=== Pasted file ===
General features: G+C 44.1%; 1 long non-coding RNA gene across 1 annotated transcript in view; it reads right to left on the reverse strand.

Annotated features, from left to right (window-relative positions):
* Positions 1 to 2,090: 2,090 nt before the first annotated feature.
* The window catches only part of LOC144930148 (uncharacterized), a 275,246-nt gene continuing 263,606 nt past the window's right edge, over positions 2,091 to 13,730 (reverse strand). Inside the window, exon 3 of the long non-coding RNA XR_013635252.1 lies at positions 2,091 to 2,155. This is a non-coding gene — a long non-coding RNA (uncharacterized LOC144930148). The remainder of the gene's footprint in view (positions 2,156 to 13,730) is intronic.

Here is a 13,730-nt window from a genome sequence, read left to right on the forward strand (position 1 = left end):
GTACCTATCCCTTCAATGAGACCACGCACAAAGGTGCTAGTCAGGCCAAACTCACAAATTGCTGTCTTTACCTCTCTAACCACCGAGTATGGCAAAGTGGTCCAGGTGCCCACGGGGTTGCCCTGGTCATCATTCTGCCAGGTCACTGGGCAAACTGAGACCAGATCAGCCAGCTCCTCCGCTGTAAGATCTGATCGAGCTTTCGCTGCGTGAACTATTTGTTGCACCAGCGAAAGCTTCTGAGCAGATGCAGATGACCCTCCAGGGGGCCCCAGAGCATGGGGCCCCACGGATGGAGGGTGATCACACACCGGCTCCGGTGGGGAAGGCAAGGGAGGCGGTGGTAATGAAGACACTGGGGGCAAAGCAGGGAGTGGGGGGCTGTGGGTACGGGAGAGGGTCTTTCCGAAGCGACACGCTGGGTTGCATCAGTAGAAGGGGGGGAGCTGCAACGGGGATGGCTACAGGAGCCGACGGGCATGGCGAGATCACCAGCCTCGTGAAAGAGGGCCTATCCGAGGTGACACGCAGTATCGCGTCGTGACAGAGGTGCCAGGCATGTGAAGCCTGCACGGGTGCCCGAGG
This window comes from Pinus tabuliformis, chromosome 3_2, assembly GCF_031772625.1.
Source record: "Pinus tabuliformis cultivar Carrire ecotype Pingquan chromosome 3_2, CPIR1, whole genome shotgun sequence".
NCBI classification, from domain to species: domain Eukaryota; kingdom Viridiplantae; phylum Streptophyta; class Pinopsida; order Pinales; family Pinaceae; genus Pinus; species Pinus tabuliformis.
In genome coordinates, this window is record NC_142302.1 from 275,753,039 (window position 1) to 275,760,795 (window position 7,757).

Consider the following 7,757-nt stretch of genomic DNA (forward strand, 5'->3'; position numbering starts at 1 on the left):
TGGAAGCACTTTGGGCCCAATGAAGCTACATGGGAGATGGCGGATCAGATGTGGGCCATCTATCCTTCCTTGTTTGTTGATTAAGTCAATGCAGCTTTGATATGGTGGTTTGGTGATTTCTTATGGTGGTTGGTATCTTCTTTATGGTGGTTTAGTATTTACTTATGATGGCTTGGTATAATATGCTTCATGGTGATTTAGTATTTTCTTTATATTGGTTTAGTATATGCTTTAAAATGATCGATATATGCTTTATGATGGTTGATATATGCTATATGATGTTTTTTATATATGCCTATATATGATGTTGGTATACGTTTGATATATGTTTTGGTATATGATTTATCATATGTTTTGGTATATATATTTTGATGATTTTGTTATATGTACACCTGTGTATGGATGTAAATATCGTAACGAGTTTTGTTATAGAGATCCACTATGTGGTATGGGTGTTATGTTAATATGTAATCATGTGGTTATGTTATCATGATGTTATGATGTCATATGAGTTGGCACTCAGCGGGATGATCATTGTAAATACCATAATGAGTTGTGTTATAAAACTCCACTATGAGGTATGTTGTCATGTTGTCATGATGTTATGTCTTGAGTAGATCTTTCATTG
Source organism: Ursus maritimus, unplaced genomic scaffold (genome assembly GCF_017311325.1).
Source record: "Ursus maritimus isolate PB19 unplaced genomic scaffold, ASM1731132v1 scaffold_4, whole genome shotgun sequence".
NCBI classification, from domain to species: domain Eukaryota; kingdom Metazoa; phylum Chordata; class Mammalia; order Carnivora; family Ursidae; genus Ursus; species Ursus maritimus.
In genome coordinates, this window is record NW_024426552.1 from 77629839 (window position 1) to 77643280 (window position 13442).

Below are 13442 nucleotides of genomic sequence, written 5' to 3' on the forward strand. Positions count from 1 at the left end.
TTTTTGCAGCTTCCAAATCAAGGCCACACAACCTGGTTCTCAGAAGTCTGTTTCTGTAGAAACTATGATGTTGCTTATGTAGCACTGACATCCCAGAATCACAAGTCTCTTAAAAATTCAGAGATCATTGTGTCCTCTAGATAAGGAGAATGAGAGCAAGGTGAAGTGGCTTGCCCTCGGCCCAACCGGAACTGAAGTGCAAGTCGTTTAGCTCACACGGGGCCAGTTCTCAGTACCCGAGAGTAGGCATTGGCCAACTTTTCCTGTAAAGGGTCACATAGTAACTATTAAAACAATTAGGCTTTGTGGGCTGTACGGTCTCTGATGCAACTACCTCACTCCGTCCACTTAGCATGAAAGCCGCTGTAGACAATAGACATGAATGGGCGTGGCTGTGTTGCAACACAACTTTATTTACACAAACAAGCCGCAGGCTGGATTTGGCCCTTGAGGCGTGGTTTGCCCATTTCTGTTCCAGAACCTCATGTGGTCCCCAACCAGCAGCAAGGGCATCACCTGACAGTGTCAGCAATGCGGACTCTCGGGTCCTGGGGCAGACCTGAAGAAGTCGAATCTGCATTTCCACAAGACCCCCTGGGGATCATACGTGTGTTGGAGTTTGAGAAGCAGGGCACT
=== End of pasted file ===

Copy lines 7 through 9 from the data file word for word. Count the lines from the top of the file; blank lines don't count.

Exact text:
This window comes from Pinus tabuliformis, chromosome 3_2, assembly GCF_031772625.1.
Source record: "Pinus tabuliformis cultivar Carrire ecotype Pingquan chromosome 3_2, CPIR1, whole genome shotgun sequence".
NCBI classification, from domain to species: domain Eukaryota; kingdom Viridiplantae; phylum Streptophyta; class Pinopsida; order Pinales; family Pinaceae; genus Pinus; species Pinus tabuliformis.